The research team at Henley Management College knew it would not be easy to pin down the apparently nebulous concept of emotional intelligence.
Daniel Goleman's work was a good starting point, but co-researchers Victor Dulewicz and Malcolm Higgs felt it would take more than a well-written book to establish the validity of arguments suggesting EQ was the magic ingredient for success in business and in life.
What was needed, they decided, was some kind of EQ test, backed up by research into the characteristics of emotional intelligence that could be identified and measured.
Luckily, they had already conducted an in-depth longitudinal study of the progress of 100 managers who were assessed on the Henley general management course in 1988-89.
The researchers matched the skills of these managers against Goleman's definitions of emotional intelligence and against IQ scores. They found that those highest on the career ladder had the highest levels of "emotional competence". The most successful were those with both a high level of EQ and above average IQ.
The researchers then took this work one step further by defining 12 competencies, labelled as "MQ", which they believe are key attributes of successful managers.
The study has culminated in an EQ test piloted among 200 managers at Henley. The details are still closely guarded, but the test looks for evidence of seven sets of skills and personality traits. They are self-awareness; emotional resilience - managing feelings when expectations are thwarted or challenged; motivation; interpersonal sensitivity; influencing others; decisiveness - especially when faced with incomplete or ambiguous information; conscientiousness, integrity and ethical behaviour.
Dr Higgs said: "The view we have come to is that EQ is the overarching concept. It is really a question of balancing all of these qualities, some of which may be pushing you in different directions at any one time."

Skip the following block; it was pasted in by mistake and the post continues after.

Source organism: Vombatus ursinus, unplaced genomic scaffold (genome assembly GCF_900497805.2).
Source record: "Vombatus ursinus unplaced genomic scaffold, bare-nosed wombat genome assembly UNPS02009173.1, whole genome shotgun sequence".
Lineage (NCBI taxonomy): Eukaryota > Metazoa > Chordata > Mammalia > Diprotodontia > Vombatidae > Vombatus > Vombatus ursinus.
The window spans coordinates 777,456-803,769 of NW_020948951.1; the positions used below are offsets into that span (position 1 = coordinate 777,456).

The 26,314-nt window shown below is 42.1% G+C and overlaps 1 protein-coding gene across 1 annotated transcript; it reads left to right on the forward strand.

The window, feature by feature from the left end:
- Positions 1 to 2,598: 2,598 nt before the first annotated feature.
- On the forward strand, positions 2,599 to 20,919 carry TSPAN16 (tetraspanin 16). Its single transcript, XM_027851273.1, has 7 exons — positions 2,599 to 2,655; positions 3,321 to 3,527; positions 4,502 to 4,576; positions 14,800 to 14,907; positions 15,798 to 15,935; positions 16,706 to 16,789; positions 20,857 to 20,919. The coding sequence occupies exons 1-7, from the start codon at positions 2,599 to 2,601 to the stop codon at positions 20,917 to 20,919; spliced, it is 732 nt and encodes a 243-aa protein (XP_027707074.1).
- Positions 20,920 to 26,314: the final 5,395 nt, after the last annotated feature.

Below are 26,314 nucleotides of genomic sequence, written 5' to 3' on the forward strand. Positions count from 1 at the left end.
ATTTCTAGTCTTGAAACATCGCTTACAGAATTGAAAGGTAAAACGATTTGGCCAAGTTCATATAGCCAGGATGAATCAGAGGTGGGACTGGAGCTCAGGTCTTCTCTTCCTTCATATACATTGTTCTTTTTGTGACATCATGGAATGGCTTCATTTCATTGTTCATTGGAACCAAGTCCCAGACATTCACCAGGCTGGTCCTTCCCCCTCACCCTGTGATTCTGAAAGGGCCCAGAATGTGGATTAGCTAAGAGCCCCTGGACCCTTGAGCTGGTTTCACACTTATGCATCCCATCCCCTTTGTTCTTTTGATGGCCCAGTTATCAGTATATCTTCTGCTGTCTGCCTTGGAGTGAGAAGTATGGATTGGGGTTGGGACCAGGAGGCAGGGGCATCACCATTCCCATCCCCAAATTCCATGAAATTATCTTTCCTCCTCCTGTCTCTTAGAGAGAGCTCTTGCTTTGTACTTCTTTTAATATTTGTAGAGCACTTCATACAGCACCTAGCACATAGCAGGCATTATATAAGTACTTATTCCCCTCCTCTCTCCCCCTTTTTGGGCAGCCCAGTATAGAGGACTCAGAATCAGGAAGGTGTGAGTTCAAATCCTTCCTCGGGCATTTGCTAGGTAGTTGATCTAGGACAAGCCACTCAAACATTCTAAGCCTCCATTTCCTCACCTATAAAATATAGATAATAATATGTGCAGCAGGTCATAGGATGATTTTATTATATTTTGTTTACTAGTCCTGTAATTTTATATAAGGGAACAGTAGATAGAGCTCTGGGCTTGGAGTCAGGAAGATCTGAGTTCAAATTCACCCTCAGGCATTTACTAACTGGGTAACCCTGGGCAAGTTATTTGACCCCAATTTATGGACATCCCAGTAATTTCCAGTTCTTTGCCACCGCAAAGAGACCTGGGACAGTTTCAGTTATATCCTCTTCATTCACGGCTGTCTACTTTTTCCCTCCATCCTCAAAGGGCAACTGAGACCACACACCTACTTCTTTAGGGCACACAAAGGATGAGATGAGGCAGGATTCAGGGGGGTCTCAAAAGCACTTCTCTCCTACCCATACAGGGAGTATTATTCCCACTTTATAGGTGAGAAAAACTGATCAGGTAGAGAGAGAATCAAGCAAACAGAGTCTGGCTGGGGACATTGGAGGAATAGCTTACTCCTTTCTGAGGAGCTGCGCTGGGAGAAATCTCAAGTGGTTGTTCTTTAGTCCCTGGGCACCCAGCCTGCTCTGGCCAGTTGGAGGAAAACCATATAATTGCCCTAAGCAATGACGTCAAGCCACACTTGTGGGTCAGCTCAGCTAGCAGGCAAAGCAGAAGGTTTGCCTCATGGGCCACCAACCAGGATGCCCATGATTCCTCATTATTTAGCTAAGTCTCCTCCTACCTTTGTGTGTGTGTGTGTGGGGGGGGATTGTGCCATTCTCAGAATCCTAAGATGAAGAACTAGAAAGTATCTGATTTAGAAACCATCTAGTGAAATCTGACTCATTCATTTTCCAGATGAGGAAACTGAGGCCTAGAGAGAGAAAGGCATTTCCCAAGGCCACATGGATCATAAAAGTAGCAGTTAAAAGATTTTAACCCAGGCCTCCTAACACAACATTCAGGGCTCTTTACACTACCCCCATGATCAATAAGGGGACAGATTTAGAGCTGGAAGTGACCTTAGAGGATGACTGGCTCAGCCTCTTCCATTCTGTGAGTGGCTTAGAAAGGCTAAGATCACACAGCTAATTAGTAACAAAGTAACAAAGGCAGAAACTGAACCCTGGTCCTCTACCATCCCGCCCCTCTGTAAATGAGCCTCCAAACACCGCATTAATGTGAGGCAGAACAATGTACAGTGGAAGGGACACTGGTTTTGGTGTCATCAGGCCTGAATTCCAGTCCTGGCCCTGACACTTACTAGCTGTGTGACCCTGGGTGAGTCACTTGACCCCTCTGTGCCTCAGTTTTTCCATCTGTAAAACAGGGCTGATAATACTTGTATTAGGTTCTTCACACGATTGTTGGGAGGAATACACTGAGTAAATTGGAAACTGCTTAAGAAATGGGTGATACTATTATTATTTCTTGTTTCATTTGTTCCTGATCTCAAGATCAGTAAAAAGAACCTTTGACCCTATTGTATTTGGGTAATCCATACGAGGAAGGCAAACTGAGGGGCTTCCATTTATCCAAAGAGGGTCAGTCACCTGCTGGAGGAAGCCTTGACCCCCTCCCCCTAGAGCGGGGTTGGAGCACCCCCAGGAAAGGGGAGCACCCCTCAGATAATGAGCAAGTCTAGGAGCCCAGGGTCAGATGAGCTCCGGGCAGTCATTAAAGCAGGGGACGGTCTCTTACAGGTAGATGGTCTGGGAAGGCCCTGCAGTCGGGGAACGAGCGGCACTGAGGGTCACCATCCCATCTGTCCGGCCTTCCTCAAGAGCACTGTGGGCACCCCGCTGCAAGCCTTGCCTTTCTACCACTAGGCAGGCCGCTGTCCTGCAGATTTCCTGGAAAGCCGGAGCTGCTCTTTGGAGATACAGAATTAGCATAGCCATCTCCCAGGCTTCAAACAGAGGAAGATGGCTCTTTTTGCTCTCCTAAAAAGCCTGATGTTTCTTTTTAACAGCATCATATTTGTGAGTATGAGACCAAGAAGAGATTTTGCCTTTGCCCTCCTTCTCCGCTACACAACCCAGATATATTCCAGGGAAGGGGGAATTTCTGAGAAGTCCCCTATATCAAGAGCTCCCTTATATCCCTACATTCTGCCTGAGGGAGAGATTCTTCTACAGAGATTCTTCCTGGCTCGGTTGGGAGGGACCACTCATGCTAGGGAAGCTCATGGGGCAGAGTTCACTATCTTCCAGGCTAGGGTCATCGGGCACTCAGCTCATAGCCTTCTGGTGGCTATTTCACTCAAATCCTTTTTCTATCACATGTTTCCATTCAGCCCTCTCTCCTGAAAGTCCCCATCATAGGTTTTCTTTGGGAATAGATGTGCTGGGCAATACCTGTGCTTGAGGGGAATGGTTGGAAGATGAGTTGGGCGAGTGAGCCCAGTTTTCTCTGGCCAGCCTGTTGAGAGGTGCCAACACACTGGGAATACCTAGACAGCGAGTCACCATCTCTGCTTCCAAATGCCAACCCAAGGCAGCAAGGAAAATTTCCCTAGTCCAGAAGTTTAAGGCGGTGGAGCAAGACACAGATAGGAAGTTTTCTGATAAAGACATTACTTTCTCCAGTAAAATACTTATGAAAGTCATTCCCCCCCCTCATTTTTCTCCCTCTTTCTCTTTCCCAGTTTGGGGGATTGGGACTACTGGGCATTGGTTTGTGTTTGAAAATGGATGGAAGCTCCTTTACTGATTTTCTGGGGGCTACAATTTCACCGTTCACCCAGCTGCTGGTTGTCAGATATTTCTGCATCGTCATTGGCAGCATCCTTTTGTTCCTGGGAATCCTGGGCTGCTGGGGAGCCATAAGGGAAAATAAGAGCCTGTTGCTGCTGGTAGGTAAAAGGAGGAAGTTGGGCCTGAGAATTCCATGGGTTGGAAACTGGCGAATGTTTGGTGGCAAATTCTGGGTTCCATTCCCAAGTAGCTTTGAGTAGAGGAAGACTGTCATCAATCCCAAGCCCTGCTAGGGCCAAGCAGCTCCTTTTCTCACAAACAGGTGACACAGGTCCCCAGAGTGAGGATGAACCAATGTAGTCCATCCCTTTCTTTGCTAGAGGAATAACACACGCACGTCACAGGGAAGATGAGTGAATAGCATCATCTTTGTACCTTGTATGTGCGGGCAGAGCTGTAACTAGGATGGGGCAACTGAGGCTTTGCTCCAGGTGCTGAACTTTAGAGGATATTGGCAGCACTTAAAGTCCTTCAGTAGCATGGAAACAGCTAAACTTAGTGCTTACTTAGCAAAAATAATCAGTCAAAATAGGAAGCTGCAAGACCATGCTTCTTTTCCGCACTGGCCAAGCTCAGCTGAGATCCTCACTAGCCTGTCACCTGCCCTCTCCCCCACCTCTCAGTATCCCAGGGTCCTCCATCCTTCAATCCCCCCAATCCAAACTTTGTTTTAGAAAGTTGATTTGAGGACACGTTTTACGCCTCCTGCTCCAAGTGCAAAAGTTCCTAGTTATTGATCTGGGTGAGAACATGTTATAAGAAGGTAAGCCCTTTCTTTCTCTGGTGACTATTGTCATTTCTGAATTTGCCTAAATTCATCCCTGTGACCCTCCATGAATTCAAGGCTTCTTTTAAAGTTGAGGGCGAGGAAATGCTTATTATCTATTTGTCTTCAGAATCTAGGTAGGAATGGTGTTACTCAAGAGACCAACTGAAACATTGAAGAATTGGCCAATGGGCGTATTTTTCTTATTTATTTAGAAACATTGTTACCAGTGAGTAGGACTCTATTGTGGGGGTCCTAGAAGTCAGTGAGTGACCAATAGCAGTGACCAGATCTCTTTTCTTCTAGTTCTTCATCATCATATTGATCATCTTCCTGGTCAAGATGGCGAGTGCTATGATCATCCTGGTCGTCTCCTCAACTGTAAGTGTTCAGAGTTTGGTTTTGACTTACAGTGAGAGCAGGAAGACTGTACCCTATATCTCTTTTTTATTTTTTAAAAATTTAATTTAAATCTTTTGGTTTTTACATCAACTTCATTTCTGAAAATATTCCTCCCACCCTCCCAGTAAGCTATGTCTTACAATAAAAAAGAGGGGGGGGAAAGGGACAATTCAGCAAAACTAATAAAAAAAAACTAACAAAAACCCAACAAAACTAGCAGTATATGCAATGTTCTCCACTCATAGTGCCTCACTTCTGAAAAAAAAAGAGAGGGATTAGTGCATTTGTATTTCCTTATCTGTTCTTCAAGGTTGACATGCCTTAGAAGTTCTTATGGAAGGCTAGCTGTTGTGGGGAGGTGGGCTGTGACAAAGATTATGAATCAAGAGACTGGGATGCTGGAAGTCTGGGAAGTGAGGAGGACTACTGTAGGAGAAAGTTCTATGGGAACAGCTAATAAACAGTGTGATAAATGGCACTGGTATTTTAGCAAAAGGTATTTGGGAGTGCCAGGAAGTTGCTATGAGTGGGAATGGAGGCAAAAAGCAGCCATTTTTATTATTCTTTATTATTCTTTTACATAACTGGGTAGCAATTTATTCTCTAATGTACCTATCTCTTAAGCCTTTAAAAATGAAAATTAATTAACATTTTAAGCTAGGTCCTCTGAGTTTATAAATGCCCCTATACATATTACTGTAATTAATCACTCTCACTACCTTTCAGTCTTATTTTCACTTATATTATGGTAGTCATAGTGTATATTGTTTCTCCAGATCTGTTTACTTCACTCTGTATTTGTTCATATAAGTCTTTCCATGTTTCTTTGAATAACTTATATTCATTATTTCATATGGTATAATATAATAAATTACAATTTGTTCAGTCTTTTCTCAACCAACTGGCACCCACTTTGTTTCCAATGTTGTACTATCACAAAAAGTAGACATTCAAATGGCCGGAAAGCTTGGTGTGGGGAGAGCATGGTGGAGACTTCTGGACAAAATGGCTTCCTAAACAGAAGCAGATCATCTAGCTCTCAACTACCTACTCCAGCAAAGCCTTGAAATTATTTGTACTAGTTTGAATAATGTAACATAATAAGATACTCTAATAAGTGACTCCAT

The detractor Stefan Wills, psychologist and programme director at Ashridge Management College, is unhappy about the term "emotional intelligence" and opposes the idea of an EQ test.
"It leads us back into some of the traps we fell into over the IQ debate. Just using the word intelligence puts me off - it makes us obsessed with trying to define it and then everyone wants to measure it."
His preference is for a more loosely defined concept, which he calls "emotional creativity". This, he says, is all about how people express or suppress their emotions in everyday life and in the business environment.
"Some people repress their emotions; some express them chaotically, which is when something like anger comes to the surface; and others express them creatively - which, of course, is the way to go. It is a key concept for effective leadership: you have to understand yourself emotionally before you can deal with the emotions of others and the emotional 'feel' of an organisation," he says.
The great thing about emotional creativity, he adds, is that it can be learned. Students on Ashridge's four-week general management programme are introduced to the concept, and asked to think about applying it in the workplace. There are also emotional creativity workshops, which have proved popular with leading companies.
Wills says: "On a one-to-one basis you can help people see their emotional self, thinking back to the critical times in their lives. They are then better equipped to deal with their personal and professional lives. I don't think it is a fad - companies are taking it very seriously."